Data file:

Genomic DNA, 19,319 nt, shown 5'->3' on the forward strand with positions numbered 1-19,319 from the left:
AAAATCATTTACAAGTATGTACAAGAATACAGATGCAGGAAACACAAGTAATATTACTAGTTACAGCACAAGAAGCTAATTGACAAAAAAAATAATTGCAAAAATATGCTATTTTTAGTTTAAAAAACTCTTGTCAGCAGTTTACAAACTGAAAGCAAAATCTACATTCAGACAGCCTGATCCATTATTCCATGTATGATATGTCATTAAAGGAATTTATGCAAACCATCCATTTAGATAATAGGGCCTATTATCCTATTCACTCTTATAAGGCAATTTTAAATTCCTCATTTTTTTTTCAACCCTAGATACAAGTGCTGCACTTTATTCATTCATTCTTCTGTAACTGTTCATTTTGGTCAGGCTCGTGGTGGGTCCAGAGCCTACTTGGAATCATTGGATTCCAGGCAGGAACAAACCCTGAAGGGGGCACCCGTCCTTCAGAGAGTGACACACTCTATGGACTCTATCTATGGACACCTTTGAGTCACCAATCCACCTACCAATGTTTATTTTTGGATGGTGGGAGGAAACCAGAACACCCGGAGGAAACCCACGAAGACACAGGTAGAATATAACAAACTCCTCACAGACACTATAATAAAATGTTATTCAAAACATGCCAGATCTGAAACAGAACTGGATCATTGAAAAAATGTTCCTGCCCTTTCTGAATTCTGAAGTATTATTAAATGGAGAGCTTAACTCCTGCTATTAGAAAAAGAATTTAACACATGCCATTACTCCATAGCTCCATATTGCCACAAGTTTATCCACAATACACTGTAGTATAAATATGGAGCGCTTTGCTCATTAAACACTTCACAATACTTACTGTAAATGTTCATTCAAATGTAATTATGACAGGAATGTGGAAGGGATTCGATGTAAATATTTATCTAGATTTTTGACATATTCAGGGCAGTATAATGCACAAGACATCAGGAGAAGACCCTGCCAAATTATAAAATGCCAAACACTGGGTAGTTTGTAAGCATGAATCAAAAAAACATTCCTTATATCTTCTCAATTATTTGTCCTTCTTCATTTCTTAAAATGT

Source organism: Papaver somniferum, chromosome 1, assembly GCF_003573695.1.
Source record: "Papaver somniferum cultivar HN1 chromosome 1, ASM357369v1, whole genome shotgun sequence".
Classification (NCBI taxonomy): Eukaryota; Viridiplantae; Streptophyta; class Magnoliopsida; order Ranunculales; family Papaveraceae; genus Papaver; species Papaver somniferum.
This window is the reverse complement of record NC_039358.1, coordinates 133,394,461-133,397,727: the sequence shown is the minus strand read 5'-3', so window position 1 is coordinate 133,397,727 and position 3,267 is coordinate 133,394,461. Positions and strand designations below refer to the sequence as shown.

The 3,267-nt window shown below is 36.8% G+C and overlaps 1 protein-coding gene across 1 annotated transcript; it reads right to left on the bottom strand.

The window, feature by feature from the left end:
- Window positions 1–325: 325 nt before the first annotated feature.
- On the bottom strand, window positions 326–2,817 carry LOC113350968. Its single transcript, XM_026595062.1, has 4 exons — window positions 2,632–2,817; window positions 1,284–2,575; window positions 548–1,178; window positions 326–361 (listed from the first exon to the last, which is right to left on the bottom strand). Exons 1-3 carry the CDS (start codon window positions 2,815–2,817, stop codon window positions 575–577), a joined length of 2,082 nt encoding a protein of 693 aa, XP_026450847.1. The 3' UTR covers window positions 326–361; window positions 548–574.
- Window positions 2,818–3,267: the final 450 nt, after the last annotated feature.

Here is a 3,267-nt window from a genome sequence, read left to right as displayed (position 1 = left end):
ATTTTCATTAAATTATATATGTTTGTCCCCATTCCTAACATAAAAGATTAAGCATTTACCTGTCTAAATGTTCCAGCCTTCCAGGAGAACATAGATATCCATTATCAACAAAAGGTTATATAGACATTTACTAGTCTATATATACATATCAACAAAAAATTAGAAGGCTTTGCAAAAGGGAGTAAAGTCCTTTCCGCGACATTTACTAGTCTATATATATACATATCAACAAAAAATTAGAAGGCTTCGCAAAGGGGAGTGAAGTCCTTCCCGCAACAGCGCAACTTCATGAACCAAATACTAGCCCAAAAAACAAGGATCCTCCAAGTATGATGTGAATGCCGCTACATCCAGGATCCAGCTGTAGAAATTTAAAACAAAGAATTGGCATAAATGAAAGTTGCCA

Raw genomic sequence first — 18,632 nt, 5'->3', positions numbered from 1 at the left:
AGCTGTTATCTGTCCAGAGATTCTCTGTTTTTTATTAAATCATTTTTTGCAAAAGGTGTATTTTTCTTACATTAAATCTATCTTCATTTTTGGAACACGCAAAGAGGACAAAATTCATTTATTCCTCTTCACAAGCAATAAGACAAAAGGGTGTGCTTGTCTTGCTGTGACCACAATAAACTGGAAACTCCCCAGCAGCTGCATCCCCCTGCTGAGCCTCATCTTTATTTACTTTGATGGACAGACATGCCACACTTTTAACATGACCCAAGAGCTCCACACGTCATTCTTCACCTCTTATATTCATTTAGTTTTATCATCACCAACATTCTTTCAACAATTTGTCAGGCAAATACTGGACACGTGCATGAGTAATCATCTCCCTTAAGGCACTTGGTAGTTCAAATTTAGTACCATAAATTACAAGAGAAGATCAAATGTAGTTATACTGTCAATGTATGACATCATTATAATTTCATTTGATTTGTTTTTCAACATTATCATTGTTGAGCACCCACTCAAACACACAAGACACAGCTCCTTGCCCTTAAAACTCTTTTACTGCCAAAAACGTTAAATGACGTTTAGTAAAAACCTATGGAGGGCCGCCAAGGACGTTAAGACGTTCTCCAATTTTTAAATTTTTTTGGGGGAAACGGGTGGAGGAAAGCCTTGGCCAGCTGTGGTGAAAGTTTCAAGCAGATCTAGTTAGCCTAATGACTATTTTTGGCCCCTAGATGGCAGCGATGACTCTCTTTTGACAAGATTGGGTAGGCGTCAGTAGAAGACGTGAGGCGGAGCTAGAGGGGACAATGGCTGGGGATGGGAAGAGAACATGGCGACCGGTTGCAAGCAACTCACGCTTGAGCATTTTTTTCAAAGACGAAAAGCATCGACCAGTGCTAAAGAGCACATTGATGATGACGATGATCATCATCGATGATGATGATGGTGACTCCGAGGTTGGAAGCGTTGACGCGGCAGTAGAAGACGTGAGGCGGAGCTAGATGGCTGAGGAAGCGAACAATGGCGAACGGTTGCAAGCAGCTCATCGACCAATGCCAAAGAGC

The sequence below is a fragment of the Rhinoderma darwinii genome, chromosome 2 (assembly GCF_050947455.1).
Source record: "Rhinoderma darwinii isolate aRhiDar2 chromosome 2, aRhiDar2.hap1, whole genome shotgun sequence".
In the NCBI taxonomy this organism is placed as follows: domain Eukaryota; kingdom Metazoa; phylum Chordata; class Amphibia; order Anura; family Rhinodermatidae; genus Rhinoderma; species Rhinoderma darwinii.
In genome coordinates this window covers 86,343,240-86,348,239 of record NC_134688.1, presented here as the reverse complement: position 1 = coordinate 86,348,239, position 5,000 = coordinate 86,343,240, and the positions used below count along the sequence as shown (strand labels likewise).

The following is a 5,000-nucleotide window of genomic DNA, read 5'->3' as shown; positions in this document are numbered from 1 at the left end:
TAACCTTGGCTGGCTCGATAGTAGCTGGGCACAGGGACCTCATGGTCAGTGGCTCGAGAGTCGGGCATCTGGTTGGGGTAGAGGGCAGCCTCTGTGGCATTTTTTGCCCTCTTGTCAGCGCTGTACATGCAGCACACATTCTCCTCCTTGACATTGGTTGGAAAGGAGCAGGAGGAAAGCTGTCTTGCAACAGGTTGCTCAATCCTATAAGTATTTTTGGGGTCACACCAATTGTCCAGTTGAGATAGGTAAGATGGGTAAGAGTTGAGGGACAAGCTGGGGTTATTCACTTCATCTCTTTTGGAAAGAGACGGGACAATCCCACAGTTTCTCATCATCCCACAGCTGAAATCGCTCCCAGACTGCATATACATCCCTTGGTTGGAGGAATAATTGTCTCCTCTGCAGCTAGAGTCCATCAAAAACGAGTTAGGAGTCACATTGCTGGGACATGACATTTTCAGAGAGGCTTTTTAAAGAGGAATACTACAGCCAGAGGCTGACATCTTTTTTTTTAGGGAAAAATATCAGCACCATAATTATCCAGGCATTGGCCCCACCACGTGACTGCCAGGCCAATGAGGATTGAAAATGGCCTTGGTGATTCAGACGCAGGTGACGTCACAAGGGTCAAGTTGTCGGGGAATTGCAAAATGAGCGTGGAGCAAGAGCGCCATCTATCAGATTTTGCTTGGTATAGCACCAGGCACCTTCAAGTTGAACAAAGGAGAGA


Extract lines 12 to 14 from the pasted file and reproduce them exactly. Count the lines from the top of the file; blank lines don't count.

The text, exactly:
Here is a 3,267-nt window from a genome sequence, read left to right as displayed (position 1 = left end):
ATTTTCATTAAATTATATATGTTTGTCCCCATTCCTAACATAAAAGATTAAGCATTTACCTGTCTAAATGTTCCAGCCTTCCAGGAGAACATAGATATCCATTATCAACAAAAGGTTATATAGACATTTACTAGTCTATATATACATATCAACAAAAAATTAGAAGGCTTTGCAAAAGGGAGTAAAGTCCTTTCCGCGACATTTACTAGTCTATATATATACATATCAACAAAAAATTAGAAGGCTTCGCAAAGGGGAGTGAAGTCCTTCCCGCAACAGCGCAACTTCATGAACCAAATACTAGCCCAAAAAACAAGGATCCTCCAAGTATGATGTGAATGCCGCTACATCCAGGATCCAGCTGTAGAAATTTAAAACAAAGAATTGGCATAAATGAAAGTTGCCA

Raw genomic sequence first — 18,632 nt, 5'->3', positions numbered from 1 at the left: